SUMMARY

An article of apparel is disclosed herein as including a base component and an attachment component. The base component may be formed from a plurality of joined material elements, with at least one of the material elements including a first part of a hook-and-loop fastening system. The attachment component may include (a) a cover layer, (b) a plurality of pad elements, and (c) a plurality of securing elements. Each of the pad elements are joined to the cover layer, and each of the securing elements are joined to at least one of the pad elements opposite the cover layer, with the securing elements including a second part of the hook-and-loop fastening system. Moreover, the first part of the hook-and-loop fastening system is joinable to the second part of the hook-and-loop fastening system to secure the attachment component to the base component.

The advantages and features of novelty characterizing aspects of the invention are pointed out with particularity in the appended claims. To gain an improved understanding of the advantages and features of novelty, however, reference may be made to the following descriptive matter and accompanying figures that describe and illustrate various configurations and concepts related to the invention.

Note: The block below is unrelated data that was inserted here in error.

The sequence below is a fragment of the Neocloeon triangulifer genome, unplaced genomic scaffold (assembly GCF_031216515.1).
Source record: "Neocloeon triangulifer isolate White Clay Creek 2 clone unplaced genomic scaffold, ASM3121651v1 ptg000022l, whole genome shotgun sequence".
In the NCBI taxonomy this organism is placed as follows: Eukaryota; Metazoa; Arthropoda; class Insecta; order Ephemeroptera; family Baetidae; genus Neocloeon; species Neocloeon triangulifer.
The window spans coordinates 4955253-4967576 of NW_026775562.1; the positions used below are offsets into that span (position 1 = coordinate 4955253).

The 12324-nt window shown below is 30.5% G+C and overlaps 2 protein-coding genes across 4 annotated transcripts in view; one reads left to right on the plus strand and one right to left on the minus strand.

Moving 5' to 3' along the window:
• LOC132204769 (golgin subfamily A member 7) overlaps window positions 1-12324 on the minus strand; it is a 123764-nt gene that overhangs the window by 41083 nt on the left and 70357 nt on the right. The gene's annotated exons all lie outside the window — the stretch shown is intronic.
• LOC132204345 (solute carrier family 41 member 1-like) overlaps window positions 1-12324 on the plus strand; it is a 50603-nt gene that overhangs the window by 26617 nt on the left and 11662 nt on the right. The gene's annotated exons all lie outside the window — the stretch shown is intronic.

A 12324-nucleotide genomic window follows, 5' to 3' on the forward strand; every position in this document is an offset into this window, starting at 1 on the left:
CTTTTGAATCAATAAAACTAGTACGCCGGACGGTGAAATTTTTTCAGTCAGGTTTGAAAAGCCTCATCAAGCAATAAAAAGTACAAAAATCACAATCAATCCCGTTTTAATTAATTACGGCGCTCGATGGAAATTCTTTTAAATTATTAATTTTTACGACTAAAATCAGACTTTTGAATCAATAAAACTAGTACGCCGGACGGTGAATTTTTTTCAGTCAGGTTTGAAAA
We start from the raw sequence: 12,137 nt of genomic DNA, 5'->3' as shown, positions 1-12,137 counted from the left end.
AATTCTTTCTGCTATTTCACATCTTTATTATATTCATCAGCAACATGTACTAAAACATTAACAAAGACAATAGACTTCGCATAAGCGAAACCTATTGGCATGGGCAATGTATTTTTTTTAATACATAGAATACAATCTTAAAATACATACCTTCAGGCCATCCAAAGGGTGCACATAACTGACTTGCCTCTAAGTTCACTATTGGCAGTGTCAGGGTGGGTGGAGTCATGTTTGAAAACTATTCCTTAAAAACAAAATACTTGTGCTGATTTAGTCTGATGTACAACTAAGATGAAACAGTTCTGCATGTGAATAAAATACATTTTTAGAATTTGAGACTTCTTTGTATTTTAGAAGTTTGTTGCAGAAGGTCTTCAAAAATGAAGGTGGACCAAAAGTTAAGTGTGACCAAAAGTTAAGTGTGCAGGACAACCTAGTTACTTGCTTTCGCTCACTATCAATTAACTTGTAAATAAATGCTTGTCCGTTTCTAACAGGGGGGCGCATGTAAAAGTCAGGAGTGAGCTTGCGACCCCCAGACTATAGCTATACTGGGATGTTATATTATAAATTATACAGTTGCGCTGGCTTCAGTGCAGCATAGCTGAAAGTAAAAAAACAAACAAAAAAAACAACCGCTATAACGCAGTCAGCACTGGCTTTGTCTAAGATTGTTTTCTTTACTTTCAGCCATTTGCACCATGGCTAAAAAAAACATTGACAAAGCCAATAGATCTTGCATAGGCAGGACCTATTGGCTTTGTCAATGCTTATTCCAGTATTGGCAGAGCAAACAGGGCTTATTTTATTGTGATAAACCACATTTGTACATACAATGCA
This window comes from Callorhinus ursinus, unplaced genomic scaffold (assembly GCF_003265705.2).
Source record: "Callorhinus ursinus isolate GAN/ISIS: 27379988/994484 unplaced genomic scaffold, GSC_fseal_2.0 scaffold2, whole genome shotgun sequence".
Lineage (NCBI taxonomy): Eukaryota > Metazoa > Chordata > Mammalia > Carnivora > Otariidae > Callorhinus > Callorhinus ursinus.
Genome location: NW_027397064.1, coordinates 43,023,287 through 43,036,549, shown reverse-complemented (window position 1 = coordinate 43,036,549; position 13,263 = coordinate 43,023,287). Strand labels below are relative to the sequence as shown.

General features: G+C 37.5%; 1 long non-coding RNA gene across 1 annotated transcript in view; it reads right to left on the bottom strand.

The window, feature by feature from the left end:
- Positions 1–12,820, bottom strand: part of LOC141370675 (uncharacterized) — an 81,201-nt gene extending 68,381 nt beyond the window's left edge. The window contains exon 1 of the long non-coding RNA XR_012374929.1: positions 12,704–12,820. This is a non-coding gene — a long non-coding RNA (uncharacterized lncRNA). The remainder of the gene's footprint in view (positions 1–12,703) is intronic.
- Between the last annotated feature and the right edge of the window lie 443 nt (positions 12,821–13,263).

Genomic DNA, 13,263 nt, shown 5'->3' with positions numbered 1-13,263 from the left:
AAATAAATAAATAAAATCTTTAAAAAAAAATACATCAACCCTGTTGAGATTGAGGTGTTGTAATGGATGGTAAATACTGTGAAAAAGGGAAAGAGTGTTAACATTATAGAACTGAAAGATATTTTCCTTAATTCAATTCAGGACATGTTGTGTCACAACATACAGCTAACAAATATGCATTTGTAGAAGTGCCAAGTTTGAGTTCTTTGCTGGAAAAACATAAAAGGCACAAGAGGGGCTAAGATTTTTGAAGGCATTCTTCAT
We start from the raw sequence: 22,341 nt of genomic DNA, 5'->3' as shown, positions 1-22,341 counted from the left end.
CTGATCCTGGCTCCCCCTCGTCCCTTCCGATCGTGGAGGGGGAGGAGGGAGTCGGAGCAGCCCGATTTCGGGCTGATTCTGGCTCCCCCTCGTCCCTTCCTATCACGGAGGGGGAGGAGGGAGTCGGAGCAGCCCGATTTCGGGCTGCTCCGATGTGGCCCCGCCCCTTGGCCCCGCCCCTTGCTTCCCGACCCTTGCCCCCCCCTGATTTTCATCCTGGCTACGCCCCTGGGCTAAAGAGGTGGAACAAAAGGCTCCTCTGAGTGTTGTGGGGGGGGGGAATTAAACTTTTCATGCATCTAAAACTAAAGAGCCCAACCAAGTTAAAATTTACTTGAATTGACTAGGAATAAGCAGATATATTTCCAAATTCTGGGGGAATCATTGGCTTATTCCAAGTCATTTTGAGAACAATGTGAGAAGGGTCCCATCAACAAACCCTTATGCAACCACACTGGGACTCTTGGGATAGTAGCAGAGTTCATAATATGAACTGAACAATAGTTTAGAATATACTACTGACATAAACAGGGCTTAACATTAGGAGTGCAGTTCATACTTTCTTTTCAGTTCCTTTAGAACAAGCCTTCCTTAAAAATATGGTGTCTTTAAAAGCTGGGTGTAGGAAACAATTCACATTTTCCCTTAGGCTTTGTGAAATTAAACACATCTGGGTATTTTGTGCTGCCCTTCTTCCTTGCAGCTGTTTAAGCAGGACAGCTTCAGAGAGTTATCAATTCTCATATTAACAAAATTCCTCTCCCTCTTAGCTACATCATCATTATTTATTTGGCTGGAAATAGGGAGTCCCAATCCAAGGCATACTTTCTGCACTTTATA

FIGURE DESCRIPTIONS

The foregoing Summary and the following Detailed Description will be better understood when read in conjunction with the accompanying figures.

FIG. 1 is a front elevational view of an individual wearing an article of apparel.

FIG. 2 is a front elevational view of the article of apparel.

FIGS. 3 and 4 are side elevational views of the article of apparel.

FIG. 5 is a rear elevational view of the article of apparel.

FIG. 6 is an exploded perspective view of the article of apparel.

FIGS. 7A-7C are front elevational views depicting further configurations of the article of apparel.

FIG. 8 is a perspective view of an attachment component from the article of apparel.

FIG. 9 is an exploded perspective view of the attachment component.

FIG. 10 is a top plan view of the attachment component.

FIGS. 11A and 11B are cross-sectional views of the attachment component, as defined by section lines 11A and 11B in FIG. 10.

FIGS. 12A and 12B are cross-sectional views of the article of apparel, as defined by section lines 12A and 12B in FIG. 2.